Are teachers who park their cars in legal spots near their school as part of informational picketing and thereby cause students to be dropped off in the street engaged in protected 1st Amendment activity?

No. We have visited this case last year when the Appellate Division reversed the ruling of the Supreme Court in a case coming from the East Meadow school district. As you may recall members of the East Meadow Teachers Association decided to form an informational picket line by parking their cars in legal spots near Woodland Middle School in such a way that pedestrians could only pass to the school’s sidewalk through curb cuts. The parking area was not restricted but had been customarily used as a drop-off area for parents bringing their children to school. The protest caused traffic congestion and students were dropped off by their parents in the middle of the street.

Writing for the majority of the Court of Appeals Judge Abdus-Salaam found that while the teachers’ First Amendment rights were implicated, safety concerns for the students outweighed these rights and permitted the arbitrators to discipline the teachers pursuant to 3020-a.

A strong dissent, written by Judge Rivera, argued that the majority engaged in improper fact finding an improperly weighed the alleged disruption and safety concerns.

In the Matter of Richard Santer, Respondent, v Board of Education of East Meadow Union Free School District, Appellant. In the Matter of Barbara Lucia, Respondent, v Board of Education of East Meadow Union Free School District, Appellant, No. 51, No. 52, COURT OF APPEALS OF NEW YORK, 2014 N.Y. LEXIS 997; 2014 NY Slip Op 3189; 199, L.R.R.M. 3291, May 6, 2014

Is an arbitration award which dismisses only one charge ripe for review and does the 3 year limitations period apply to a charge under 3020-a which alleges a criminal charge?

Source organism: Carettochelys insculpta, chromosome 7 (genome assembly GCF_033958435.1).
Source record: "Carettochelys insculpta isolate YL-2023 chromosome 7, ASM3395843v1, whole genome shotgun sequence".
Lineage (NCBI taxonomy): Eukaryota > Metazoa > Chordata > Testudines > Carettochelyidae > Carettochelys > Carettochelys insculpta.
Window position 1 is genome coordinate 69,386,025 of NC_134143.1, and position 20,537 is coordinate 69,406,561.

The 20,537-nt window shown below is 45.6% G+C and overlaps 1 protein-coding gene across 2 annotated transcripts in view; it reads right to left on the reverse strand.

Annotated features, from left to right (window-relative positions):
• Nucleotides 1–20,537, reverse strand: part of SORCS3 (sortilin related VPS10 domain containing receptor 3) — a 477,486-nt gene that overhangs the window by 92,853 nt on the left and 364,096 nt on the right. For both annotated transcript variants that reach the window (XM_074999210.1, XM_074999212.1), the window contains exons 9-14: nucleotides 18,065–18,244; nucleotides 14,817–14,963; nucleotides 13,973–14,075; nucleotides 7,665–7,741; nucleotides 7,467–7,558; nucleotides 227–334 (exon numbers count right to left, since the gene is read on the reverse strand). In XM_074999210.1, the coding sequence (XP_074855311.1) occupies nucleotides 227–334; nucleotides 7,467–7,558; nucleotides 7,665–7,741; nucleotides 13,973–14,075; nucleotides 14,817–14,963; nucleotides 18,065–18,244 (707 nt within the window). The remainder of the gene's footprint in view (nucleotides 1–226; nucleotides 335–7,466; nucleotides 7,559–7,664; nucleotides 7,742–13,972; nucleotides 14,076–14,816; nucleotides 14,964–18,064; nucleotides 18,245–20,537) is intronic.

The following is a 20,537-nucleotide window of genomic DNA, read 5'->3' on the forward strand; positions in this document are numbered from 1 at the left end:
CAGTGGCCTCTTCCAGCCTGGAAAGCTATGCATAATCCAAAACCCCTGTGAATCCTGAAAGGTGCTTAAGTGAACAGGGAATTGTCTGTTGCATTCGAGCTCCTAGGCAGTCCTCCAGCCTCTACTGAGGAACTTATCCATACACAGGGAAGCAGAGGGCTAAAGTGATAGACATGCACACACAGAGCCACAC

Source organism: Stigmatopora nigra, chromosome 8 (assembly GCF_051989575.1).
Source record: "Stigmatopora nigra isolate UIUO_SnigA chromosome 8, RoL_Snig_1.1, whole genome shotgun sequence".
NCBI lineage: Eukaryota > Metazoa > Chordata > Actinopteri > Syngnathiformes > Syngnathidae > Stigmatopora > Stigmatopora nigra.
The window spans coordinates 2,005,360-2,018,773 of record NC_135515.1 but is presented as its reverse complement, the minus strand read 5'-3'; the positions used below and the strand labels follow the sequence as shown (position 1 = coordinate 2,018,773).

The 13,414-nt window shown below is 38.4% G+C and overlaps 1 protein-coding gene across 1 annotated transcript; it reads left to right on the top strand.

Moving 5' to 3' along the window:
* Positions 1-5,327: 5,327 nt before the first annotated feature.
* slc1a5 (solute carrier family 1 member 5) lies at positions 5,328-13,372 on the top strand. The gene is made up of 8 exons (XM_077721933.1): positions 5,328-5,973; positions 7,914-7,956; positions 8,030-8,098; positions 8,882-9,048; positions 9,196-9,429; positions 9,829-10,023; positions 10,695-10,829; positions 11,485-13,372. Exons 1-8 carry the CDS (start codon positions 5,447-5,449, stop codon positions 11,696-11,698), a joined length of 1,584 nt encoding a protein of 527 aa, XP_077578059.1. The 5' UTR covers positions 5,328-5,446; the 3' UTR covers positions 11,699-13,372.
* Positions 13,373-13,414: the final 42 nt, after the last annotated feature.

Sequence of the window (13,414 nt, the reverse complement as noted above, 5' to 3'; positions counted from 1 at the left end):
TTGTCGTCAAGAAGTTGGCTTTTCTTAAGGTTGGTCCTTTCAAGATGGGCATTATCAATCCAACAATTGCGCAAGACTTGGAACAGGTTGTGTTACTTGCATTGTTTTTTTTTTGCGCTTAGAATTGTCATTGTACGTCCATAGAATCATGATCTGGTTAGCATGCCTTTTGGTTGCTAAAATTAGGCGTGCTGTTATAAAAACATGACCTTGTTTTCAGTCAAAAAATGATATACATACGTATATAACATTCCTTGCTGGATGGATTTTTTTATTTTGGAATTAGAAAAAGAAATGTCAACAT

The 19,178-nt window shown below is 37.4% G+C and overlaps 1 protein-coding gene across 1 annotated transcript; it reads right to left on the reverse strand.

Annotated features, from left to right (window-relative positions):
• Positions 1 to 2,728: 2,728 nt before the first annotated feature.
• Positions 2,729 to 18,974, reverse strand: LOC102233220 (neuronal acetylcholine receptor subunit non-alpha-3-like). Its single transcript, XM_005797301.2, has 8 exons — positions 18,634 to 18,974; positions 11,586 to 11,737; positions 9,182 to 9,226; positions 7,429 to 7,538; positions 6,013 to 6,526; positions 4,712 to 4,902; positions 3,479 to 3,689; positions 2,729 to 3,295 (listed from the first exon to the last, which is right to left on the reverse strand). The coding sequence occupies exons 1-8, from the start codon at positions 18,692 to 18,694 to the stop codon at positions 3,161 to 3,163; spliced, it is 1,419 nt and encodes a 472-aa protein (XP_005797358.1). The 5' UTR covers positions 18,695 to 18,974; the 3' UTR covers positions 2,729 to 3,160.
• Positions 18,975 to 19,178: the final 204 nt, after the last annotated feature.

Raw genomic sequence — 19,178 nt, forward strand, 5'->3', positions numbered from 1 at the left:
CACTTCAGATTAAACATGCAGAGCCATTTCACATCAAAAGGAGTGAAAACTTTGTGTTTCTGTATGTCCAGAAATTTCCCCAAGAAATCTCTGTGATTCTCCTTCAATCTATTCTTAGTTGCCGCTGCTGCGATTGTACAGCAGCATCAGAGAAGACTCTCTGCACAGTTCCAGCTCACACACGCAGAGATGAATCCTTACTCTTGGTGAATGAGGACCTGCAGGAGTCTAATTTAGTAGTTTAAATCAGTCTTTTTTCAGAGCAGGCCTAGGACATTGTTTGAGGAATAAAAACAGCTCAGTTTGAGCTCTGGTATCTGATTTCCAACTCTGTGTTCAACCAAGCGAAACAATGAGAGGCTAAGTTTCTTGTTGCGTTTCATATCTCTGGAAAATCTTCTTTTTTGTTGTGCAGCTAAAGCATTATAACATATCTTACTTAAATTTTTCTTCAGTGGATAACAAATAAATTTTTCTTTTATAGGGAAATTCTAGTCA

Yes and Yes. Michael P Hogan submitted an employment application to the Hauppauge Union Free School District in 2006 which in 2010 the school district alleged he failed to disclose that he had previously held a probationary teaching position with another school district and resigned after allegations were made that he used corporal punishment and he would not receive tenure.

Educations Law 3020-a prohibits the bringing of charges against a teacher which are older than 3 years. In Hogan’s case the District argued that the exception contained in 3020-a which allowed the bringing of charges older than 3 years when they sounded in a criminal charge applied since the application allegedly violated Penal Law 175.30, offering a false instrument for filing in the second degree.

The arbitrator dismissed the charge and was ready to hear the remaining two charges when the district appealed.

The Appellate Division, Second Department found that the criminal allegation exception applied and reinstated the charge. Additionally they found that even though the arbitrator’s decision did not make a finding of all pending charges the matter was ripe for review since the arbitrator dismissed the most serious charge.

Hauppauge Union Free School District v. Hogan (September 11, 2013, Decided)

Can a teacher with an intern certificate earn Jarema credit while employed in a substitute position?

No. Under the Jarema law, so-called due to the law’s co-sponsor, a three year period of probationary service can be shortened to one year when “credit” is given for prior probationary service given as a regular substitute on an annual salary. The law was passed to prevent inequities in the length of probation for teachers who had been teaching in unappointed positions in the same license they sought tenure.

State certification requirements have radically changed since the passage of Jarema.

Jesus Berios first started working for the Yonkers School District under an intern certificate; a credential that entitled him to work under the supervision of a fully certified teacher. An intern certificate is “the certificate issued a student in a registered or approved graduate program of teacher education which includes an internship experience(s) and who has completed at least one-half of the semester hour requirement for the program” (8 NYCRR 80-1.1(b) [24])

After one full year teaching under the intern certificate he was appointed with an initial certificate to a regular teaching position in the same subject area for two full school years when he was dismissed, without a hearing.